• Reaction to the radiopaque contrast substance utilized during catheterization

Possibly evidenced by

  • Increase body temperature within few hours postoperatively

Desired Outcomes

  • Child’s axillary temperature will be less than 100° F.
Nursing InterventionsRationale
Assess body temperature every hour for 6 hours and then routine.Provides information on which action to take.
Monitor and record intake and output hourly.Evaluates the routine adequacy of fluid intake and elimination.
Maintain IV fluids while the child is drowsy, and when fully awake, encourage fluid intake per orem.Increased fluid intake helps to flush out the dye.
Instruct parents to encourage PO fluids.Including parents in the care boosts the probability of achieving the goal.
Instruct parents to monitor child’s temperature at home and notify any elevations after discharge.Teaching empowers parents to care for the child and helps monitor for hyperthermia.

Fear

Fear: Response to perceived threat that is consciously recognized as a danger.

May be related to

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  • Fear of needles and fear of exposure.
  • Invasive, painful procedure
  • Separation from parents
  • Risk of harm

Possibly evidenced by

  • Expressed concern over impending procedure.
  • Apprehension
  • In children: increased motor activity
  • Inattention
  • Clinging to parent
  • Crying
  • Verbal protests
  • Withdrawal

Desired Outcomes

  • Child will not cry, cling to parents, or protest.
  • Parents will verbalize decreased anxiety/concern.
Nursing InterventionsRationale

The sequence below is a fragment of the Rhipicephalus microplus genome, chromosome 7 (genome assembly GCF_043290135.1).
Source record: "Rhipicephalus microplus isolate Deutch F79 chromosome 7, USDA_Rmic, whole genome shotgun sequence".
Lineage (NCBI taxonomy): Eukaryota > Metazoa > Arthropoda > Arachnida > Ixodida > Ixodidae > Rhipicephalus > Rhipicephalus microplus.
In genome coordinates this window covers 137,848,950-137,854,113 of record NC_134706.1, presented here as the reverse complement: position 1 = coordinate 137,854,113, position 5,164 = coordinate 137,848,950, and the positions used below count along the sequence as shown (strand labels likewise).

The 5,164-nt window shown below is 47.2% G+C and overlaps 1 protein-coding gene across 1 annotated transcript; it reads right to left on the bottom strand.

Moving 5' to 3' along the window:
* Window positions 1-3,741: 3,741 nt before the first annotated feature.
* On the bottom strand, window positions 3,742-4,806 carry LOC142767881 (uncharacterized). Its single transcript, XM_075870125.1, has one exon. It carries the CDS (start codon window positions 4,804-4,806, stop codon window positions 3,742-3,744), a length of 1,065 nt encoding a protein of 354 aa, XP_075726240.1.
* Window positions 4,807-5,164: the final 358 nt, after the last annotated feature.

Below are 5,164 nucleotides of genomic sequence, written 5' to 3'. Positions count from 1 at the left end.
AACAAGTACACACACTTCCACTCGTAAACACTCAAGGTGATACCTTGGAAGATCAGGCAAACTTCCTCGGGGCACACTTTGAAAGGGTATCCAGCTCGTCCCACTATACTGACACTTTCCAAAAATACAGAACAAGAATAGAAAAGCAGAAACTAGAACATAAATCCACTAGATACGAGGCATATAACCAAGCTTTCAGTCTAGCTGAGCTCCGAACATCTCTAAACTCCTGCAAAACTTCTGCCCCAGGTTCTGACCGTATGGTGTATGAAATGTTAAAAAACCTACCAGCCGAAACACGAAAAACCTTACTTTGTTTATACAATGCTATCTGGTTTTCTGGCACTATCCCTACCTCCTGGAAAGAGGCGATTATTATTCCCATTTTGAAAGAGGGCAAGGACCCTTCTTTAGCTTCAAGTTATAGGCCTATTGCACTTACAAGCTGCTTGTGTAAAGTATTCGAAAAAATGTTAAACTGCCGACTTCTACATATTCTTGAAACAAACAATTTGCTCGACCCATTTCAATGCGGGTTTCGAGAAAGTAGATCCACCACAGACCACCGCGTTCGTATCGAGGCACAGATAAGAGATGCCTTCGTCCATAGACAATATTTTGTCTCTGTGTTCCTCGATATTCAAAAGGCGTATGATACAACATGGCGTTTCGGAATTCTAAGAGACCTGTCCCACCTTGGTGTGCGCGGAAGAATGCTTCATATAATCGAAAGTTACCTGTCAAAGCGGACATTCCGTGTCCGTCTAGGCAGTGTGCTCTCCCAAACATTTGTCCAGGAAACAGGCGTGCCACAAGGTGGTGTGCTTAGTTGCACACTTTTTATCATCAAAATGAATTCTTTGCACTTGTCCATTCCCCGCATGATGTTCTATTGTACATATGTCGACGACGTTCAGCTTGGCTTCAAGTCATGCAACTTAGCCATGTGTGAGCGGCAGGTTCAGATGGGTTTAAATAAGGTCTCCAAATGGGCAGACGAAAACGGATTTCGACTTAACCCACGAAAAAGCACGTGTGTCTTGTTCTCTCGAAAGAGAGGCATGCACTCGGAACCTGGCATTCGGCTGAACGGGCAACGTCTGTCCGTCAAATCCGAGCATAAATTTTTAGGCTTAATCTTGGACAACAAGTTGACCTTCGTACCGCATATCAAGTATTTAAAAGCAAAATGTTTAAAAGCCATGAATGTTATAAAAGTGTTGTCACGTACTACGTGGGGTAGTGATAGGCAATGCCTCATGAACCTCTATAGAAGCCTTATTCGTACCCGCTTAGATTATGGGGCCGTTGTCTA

Assess parents’ and child’s understanding of catheterization and any special fears.Provides information on parents’ and child’s knowledge, misunderstanding and particular concerns; sources of anxiety for the parents include fear and uncertainty over the procedure, guilt and anxiety over the child’s pain, fear of complications, and
uncertainty over the outcome; for the
child, fears may include separation from parents, fear of the unknown (if the first catheterization), fear of mutilation and death, or remembered fear and pain (if repeat catheterization).
Encourage expression of fears, clarify any misconceptions or lack of knowledge.Enables parents and child to express feelings and provides them accurate, complete information.
Prepare the child using age-appropriate guidelines; use concrete explanations just prior to an event for younger children.
Include information on what the child will experience through all senses.
Age-appropriate information given to the child allows for greater understanding and reassurance; young children process information through all their senses and need to know what to expect to better cope.
Allow parents to accompany the child
and be with the child when awake postoperatively.
Children in stressful events adjust well to the presence of their parents.
Suggest to parents and child to bring a familiar, comforting item such as a blanket, pillow, stuffed toy.A familiar object provides comfort and security to the child experiencing unfamiliar events and surroundings.
Provide a rationale for pre and
post-catheterization procedure.
Having knowledge and awareness of reason for each procedure promotes better understanding and acceptance.